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Centre's GST collections go up, states' portion dip in current fiscal year - GST Station

Centre’s GST collections go up, states’ portion dip in current fiscal year

Centre’s GST collections go up, states’ portion dip in current fiscal year

    In April-August 2019, Centre’s GST revenue grew 13%, SGST for key states contracted 5%

    A peculiar trend is playing out under the goods and services tax (GST) regime in the current fiscal year. Overall monthly collections are showing a dismal trend owing to the slowdown, with national collections growing 5 per cent in the first half.

    But as GST is a federal tax collected by both the Centre and states, and then distributed among the both, ideally Centre’s portion (CGST) and states’ portion (SGST) should grow equally strongly. But that is clearly not the case this year, to date.

    CGST has grown 13 per cent, faster than the growth in national GST collections, in the first five months of 2019-20 year-on-year. SGST for seven states (for whom comparable data is available) has contracted 5 per cent in aggregate in the same period.

    The Centre has budgeted 15 per cent growth in CGST for this fiscal year (FY20 over FY19), and it has clocked 13 per cent growth to date, at a time when the nominal growth in the economy is barely touching 8 per cent.

    States, especially Tamil Nadu, West Bengal, and Uttar Pradesh, at the same time, seem to have lost the appetite to collect GST, according to data maintained by the Comptroller and Auditor General of India (CAG) on provisional monthly accounts. Andhra Pradesh, Gujarat, Haryana, and Karnataka have shown a slight growth over the previous fiscal year in SGST collection. It has to be noted that some states also include share in CGST in these data (there is no uniformity between states in this regard).

    So the Centre seems to have saved the day for itself—for now—showing strong growth. But how?

    A senior finance ministry official told Business Standard that this is due to higher transfers from Integrated GST (IGST) to CGST than towards SGST, on account of adjustments being made to evenly settle the lower transfers towards CGST in the previous fiscal year.

    “The IGST settlement towards CGST was low last year and has become balanced in the current year,” he said.

    This shows up in the monthly accrual in the CGST account (government follows cash accounting), maintained by the Controller General of Accounts (CGA). While the average monthly accrual has been nearly Rs 35,000 crore on average, July saw a drop to Rs 24,000 crore, but August saw a huge jump to Rs 68,500 crore.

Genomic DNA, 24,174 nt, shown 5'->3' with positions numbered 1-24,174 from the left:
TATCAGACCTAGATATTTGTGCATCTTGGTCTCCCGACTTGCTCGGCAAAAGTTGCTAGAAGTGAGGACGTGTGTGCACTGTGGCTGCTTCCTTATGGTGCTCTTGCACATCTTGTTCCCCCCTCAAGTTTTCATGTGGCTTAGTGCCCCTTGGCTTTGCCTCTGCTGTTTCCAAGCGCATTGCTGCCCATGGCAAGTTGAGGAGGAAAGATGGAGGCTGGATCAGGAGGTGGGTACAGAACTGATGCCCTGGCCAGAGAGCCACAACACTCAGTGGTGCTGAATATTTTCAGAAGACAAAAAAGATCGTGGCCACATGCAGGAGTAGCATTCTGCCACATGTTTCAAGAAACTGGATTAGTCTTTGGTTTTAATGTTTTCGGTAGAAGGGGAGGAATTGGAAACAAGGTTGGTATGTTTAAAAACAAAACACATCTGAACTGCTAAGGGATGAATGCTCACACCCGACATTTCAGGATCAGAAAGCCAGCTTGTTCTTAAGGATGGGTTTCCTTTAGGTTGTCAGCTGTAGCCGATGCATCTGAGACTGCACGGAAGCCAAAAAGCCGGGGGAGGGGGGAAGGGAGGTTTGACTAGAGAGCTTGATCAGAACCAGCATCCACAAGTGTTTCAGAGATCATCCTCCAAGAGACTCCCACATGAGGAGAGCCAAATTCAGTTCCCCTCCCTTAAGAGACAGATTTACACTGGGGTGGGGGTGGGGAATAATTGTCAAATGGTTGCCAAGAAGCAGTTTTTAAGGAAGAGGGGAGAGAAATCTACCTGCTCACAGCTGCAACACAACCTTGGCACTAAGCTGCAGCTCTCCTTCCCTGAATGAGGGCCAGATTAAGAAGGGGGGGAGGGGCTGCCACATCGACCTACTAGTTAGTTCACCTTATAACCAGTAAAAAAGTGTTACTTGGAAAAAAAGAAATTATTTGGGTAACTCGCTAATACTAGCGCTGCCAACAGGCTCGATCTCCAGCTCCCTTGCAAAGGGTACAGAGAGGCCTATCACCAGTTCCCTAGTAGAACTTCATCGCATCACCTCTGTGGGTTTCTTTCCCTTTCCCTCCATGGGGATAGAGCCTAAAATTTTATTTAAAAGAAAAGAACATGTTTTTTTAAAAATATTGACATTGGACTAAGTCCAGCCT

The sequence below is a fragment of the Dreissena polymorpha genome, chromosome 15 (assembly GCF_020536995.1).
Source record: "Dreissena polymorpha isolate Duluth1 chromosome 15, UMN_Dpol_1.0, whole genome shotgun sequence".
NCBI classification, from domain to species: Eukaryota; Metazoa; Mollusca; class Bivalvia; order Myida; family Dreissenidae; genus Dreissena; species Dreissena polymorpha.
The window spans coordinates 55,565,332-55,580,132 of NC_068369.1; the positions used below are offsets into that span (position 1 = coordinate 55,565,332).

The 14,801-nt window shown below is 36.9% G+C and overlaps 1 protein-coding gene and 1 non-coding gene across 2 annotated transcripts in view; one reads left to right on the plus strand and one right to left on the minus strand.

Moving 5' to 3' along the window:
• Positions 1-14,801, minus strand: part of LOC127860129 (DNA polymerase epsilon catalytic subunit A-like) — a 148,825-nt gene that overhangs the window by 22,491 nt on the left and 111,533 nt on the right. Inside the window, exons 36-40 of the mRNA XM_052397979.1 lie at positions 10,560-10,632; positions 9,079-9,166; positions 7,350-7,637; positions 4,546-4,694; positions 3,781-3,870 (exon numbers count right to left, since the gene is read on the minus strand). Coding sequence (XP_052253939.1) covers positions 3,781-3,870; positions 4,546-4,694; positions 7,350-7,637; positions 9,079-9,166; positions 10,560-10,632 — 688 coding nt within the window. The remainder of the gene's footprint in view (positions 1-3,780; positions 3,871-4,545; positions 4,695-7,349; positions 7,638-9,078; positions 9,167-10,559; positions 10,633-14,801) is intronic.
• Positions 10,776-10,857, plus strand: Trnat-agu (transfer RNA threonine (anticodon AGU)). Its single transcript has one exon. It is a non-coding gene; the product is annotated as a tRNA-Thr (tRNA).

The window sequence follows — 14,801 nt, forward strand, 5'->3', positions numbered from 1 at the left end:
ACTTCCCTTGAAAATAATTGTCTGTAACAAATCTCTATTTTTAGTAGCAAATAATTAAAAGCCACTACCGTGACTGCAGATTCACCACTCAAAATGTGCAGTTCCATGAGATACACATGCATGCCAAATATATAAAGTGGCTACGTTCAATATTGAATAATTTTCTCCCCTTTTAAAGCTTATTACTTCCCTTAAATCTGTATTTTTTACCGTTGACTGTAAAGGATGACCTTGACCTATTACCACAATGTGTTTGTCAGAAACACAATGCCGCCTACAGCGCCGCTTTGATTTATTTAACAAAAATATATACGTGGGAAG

This extra pile up came from enhanced transfers from IGST towards Centre’s GST revenue.

    Calling this unusual, experts said that the nature of these enhanced IGST transfers would determine the Centre’s GST revenue growth to a great extent.

    “Whether this is a one-off adjustment, or whether IGST transfers to Centre will continue to remain relatively more robust than states would be critical for the Centre’s fiscal balance,” said R Kavita Rao, professor of economics at the National Institute of Public Finance and Policy. Rao was one of the authors of the 2013 study on GST commissioned by the then empowered committee of state finance ministers.

    A look at which states contributed to the contraction in SGST also gives a rough indication about where the extra IGST got settled last fiscal year. While Tamil Nadu, Uttar Pradesh, and West Bengal showed contraction, Karnataka, Andhra Pradesh, Gujarat, and Haryana have shown a small, but positive growth. It is likely that the three states witnessing contraction had got a higher share of IGST last year.

    Further, it is possible that some of these enhanced transfers started coming early in the financial year, as even the three-month data for April to June showed similar trend. In Q1 FY20, while CGST showed 28 per cent growth, SGST had showed a 5 per cent contraction, even then.

    Under the GST law, IGST is collected on imports and interstate supply of goods and services. IGST credits earned by businesses are used by them to set off CGST or SGST liabilities, after which, the IGST gets transferred either to CGST, or to SGST, or to both, depending upon how the credits were used.

    But there are several grey areas in these IGST transfers, say officials. It is the clarity on previous transfers that has resulted into a better judgment on the beneficiary of IGST, resulting into higher transfers towards CGST, they said.

    Source- Business Standard.

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